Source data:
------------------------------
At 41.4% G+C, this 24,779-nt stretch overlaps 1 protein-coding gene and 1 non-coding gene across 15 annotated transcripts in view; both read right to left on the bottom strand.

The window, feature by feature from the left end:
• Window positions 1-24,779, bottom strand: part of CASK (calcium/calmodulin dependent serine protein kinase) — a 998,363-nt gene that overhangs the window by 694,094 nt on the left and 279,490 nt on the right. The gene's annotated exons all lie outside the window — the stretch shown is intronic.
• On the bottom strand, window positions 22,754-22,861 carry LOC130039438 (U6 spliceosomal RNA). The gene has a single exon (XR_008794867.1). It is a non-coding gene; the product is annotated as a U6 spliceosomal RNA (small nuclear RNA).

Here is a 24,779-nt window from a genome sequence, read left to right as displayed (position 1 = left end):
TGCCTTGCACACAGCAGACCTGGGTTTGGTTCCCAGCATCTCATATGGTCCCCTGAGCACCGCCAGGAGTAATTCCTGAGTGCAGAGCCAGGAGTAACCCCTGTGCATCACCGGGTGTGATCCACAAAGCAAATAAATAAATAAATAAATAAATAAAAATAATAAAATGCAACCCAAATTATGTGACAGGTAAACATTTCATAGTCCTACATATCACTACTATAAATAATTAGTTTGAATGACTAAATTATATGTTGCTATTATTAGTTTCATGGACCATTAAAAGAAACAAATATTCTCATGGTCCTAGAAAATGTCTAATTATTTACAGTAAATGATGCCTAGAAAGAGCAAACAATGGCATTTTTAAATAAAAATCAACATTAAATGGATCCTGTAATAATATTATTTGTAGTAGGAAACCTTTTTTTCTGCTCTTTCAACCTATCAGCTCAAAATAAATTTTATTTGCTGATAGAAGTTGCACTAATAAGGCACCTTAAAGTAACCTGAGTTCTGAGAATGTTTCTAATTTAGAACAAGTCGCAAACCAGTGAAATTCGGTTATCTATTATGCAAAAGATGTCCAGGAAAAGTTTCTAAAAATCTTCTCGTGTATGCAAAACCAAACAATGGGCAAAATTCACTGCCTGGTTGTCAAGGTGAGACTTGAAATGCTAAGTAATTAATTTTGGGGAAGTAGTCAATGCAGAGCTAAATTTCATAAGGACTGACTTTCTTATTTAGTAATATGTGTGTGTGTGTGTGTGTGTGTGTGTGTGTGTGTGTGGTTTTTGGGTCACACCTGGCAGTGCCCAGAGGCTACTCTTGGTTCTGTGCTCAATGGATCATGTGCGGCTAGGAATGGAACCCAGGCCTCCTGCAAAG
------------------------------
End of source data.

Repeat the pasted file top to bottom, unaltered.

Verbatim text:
At 41.4% G+C, this 24,779-nt stretch overlaps 1 protein-coding gene and 1 non-coding gene across 15 annotated transcripts in view; both read right to left on the bottom strand.

The window, feature by feature from the left end:
• Window positions 1-24,779, bottom strand: part of CASK (calcium/calmodulin dependent serine protein kinase) — a 998,363-nt gene that overhangs the window by 694,094 nt on the left and 279,490 nt on the right. The gene's annotated exons all lie outside the window — the stretch shown is intronic.
• On the bottom strand, window positions 22,754-22,861 carry LOC130039438 (U6 spliceosomal RNA). The gene has a single exon (XR_008794867.1). It is a non-coding gene; the product is annotated as a U6 spliceosomal RNA (small nuclear RNA).

Here is a 24,779-nt window from a genome sequence, read left to right as displayed (position 1 = left end):
TGCCTTGCACACAGCAGACCTGGGTTTGGTTCCCAGCATCTCATATGGTCCCCTGAGCACCGCCAGGAGTAATTCCTGAGTGCAGAGCCAGGAGTAACCCCTGTGCATCACCGGGTGTGATCCACAAAGCAAATAAATAAATAAATAAATAAATAAAAATAATAAAATGCAACCCAAATTATGTGACAGGTAAACATTTCATAGTCCTACATATCACTACTATAAATAATTAGTTTGAATGACTAAATTATATGTTGCTATTATTAGTTTCATGGACCATTAAAAGAAACAAATATTCTCATGGTCCTAGAAAATGTCTAATTATTTACAGTAAATGATGCCTAGAAAGAGCAAACAATGGCATTTTTAAATAAAAATCAACATTAAATGGATCCTGTAATAATATTATTTGTAGTAGGAAACCTTTTTTTCTGCTCTTTCAACCTATCAGCTCAAAATAAATTTTATTTGCTGATAGAAGTTGCACTAATAAGGCACCTTAAAGTAACCTGAGTTCTGAGAATGTTTCTAATTTAGAACAAGTCGCAAACCAGTGAAATTCGGTTATCTATTATGCAAAAGATGTCCAGGAAAAGTTTCTAAAAATCTTCTCGTGTATGCAAAACCAAACAATGGGCAAAATTCACTGCCTGGTTGTCAAGGTGAGACTTGAAATGCTAAGTAATTAATTTTGGGGAAGTAGTCAATGCAGAGCTAAATTTCATAAGGACTGACTTTCTTATTTAGTAATATGTGTGTGTGTGTGTGTGTGTGTGTGTGTGTGTGTGTGGTTTTTGGGTCACACCTGGCAGTGCCCAGAGGCTACTCTTGGTTCTGTGCTCAATGGATCATGTGCGGCTAGGAATGGAACCCAGGCCTCCTGCAAAG